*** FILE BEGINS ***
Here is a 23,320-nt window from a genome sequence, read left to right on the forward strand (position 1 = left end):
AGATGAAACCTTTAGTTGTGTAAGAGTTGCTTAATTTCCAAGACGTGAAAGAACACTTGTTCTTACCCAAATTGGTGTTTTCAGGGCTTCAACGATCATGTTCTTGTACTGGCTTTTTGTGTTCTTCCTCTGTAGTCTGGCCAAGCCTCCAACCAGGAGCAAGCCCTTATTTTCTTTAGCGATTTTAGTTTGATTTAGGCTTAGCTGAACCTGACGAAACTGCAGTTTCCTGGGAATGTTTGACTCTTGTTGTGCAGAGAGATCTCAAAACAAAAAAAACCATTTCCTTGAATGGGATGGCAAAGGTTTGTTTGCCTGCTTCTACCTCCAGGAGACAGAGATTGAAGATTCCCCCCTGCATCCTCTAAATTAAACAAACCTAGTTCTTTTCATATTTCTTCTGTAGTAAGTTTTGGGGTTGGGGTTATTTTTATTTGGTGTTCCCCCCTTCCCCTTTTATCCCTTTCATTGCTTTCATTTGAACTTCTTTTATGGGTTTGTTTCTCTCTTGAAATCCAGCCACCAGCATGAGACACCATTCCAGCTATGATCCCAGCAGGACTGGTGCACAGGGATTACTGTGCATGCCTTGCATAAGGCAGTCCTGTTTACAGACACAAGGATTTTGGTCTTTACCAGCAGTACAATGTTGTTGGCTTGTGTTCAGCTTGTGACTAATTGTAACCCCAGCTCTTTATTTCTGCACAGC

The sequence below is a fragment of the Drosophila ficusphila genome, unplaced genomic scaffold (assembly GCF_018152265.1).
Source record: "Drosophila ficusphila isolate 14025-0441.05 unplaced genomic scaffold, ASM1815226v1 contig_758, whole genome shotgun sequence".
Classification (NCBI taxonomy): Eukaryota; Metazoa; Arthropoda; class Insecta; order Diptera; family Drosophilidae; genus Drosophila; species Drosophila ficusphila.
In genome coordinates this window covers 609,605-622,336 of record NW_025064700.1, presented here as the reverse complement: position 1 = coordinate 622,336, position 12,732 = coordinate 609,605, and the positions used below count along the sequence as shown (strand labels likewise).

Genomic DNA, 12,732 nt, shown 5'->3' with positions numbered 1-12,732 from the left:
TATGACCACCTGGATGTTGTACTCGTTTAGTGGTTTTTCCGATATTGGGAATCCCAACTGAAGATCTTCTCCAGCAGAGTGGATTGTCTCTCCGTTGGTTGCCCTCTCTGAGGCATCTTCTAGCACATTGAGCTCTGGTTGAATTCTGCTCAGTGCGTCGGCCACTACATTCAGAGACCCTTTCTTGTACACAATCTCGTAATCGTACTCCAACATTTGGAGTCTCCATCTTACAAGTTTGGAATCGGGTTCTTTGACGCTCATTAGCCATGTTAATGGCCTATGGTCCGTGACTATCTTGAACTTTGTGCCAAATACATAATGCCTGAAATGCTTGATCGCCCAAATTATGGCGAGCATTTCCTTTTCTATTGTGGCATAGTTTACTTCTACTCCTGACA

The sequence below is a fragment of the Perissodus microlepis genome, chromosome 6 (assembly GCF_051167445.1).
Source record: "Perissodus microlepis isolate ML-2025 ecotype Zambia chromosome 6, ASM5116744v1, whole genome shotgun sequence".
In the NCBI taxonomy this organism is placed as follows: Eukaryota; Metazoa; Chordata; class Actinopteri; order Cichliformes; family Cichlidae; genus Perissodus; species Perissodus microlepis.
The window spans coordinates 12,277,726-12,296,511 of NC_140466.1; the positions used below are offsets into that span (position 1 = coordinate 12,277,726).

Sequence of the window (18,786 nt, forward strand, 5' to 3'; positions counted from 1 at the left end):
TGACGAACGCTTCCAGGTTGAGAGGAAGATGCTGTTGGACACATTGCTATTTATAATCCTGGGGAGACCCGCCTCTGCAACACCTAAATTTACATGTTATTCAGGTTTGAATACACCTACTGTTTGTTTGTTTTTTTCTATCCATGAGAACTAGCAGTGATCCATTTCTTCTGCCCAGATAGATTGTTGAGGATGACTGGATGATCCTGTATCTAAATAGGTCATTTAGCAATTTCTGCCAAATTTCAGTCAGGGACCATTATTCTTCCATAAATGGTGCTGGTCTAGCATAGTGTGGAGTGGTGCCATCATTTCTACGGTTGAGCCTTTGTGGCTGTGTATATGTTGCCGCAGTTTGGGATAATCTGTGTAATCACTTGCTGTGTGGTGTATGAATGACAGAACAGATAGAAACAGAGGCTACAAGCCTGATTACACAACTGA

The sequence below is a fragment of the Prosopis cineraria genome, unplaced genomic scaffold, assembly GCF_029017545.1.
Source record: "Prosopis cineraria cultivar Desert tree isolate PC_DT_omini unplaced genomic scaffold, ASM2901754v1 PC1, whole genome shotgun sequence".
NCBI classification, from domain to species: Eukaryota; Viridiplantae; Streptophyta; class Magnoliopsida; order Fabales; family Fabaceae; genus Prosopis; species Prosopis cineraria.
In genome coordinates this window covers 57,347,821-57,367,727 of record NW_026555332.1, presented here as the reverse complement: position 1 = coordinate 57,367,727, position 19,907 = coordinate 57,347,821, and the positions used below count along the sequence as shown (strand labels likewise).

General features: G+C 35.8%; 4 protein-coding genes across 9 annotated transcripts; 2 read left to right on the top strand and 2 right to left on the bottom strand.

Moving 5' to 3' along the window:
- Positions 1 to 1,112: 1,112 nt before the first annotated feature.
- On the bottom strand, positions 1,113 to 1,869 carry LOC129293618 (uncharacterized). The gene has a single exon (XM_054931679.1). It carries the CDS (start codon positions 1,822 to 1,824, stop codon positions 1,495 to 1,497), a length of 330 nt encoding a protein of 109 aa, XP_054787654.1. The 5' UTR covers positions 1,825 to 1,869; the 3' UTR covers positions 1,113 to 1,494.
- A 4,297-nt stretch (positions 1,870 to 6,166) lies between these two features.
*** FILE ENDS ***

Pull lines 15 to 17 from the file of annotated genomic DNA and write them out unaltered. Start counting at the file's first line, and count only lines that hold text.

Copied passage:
The sequence below is a fragment of the Prosopis cineraria genome, unplaced genomic scaffold, assembly GCF_029017545.1.
Source record: "Prosopis cineraria cultivar Desert tree isolate PC_DT_omini unplaced genomic scaffold, ASM2901754v1 PC1, whole genome shotgun sequence".
NCBI classification, from domain to species: Eukaryota; Viridiplantae; Streptophyta; class Magnoliopsida; order Fabales; family Fabaceae; genus Prosopis; species Prosopis cineraria.